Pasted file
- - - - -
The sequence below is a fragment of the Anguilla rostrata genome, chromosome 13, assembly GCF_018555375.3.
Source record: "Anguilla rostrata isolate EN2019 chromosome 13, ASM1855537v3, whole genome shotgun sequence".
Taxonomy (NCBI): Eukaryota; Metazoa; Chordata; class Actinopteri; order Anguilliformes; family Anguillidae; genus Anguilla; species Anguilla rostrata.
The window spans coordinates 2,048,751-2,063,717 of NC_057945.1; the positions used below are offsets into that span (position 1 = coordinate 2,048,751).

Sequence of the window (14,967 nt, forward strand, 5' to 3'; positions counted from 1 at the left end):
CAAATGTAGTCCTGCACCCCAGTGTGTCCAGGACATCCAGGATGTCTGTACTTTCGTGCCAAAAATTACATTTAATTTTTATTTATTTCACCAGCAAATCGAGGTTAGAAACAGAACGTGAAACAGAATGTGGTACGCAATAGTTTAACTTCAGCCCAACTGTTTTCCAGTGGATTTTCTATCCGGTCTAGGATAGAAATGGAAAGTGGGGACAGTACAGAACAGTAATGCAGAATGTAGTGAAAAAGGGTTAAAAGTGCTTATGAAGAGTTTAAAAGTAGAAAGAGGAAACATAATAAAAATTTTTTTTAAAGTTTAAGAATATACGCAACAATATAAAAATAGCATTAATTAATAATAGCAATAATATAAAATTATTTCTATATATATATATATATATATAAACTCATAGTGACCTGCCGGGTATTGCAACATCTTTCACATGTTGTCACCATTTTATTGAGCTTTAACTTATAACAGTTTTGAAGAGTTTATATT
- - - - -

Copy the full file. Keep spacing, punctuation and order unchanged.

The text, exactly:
The sequence below is a fragment of the Anguilla rostrata genome, chromosome 13, assembly GCF_018555375.3.
Source record: "Anguilla rostrata isolate EN2019 chromosome 13, ASM1855537v3, whole genome shotgun sequence".
Taxonomy (NCBI): Eukaryota; Metazoa; Chordata; class Actinopteri; order Anguilliformes; family Anguillidae; genus Anguilla; species Anguilla rostrata.
The window spans coordinates 2,048,751-2,063,717 of NC_057945.1; the positions used below are offsets into that span (position 1 = coordinate 2,048,751).

Sequence of the window (14,967 nt, forward strand, 5' to 3'; positions counted from 1 at the left end):
CAAATGTAGTCCTGCACCCCAGTGTGTCCAGGACATCCAGGATGTCTGTACTTTCGTGCCAAAAATTACATTTAATTTTTATTTATTTCACCAGCAAATCGAGGTTAGAAACAGAACGTGAAACAGAATGTGGTACGCAATAGTTTAACTTCAGCCCAACTGTTTTCCAGTGGATTTTCTATCCGGTCTAGGATAGAAATGGAAAGTGGGGACAGTACAGAACAGTAATGCAGAATGTAGTGAAAAAGGGTTAAAAGTGCTTATGAAGAGTTTAAAAGTAGAAAGAGGAAACATAATAAAAATTTTTTTTAAAGTTTAAGAATATACGCAACAATATAAAAATAGCATTAATTAATAATAGCAATAATATAAAATTATTTCTATATATATATATATATATATAAACTCATAGTGACCTGCCGGGTATTGCAACATCTTTCACATGTTGTCACCATTTTATTGAGCTTTAACTTATAACAGTTTTGAAGAGTTTATATT